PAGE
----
Hello, Archival Pigment Print, 2015, ed. 12, 132 x 191 cm
On one unforgettable August evening in the North Slope of Alaska, I was offered a spectacularly close encounter with a group of polar bears. In the modest village of Kaktovik, I worked with two locals who had a boat license to trawl along the land slip. They knew the topography of the area intimately and I had briefed them on my style which favoured height alignment and close proximity. However, they also work within strict safety laws and are absolutely forbidden to approach or harass the bears. They can stay still and allow the bears to approach them, so long as they are protected by the hull of their little fishing boat I trusted my Inuit guide - he had a weathered and wise countenance and spoke with such familiarity on each bear we saw from our little boat. After two hours of trawling the land strip one evening, the big moment arrived and on reflection I did the very best I could do given the special scene that unfolded in front of me. This image was run in the British press a few days after my encounter on Barter Island. It is something of a platitude to say that the bigger an image is printed, the greater the detail, but on this occasion it is very pertinent for two reasons. Firstly, a polar bear is a huge animal. If possible, any portrait should reflect this. Secondly, the bear is pin sharp around its eyes. I think that I must have been as close to a polar bear as is possible in the wild and lived to tell the tale. I was also using Nikon’s flagship 58m lens, which captures every hair at the assigned focal point. When the first large print of the image came off the drum in LA, one of the team turned to me and said, ‘David, look at the eyes – you are in them!’. He was right; I had inadvertently taken a selfie through the eyes of a polar bear.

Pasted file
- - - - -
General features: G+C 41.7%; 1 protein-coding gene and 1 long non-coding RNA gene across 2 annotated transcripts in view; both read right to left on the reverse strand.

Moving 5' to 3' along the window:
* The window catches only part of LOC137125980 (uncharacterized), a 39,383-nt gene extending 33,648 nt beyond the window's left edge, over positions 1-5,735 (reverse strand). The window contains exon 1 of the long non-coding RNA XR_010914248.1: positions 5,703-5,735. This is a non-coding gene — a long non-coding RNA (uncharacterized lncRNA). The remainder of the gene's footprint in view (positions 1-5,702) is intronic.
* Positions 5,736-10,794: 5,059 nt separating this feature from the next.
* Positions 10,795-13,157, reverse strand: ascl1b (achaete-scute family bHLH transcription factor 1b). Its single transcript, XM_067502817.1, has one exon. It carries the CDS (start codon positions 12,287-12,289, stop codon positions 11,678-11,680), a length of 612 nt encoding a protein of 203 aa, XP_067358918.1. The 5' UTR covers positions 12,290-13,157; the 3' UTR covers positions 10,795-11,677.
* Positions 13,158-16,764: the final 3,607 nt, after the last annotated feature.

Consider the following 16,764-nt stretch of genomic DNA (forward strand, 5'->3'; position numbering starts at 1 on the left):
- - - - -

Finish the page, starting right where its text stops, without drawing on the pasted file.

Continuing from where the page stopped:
David Yarrow was born in Scotland and is currently based in London. David Yarrow is known for travelling the world’s remotest regions to capture compelling images of nature as we‘ve never seen it before, and is redefining wildlife photography in the process.
His monochrome photographs are bursting with life, vitality and movement, yet the majority of Yarrow’s subject matter, from rampaging bull elephants in Kenya to Inuit hunters and Bornean orangutans, is living on the brink of extinction. This is nature at its most majestic – and its most fragile.
Yarrow’s unorthodox camera angles and unique shooting methods transport the viewer right into the heart of the action; with split-second timing, he crystallises a single instant of drama into an image so immersive that it cannot be viewed in just a few moments. These are photographs to linger over.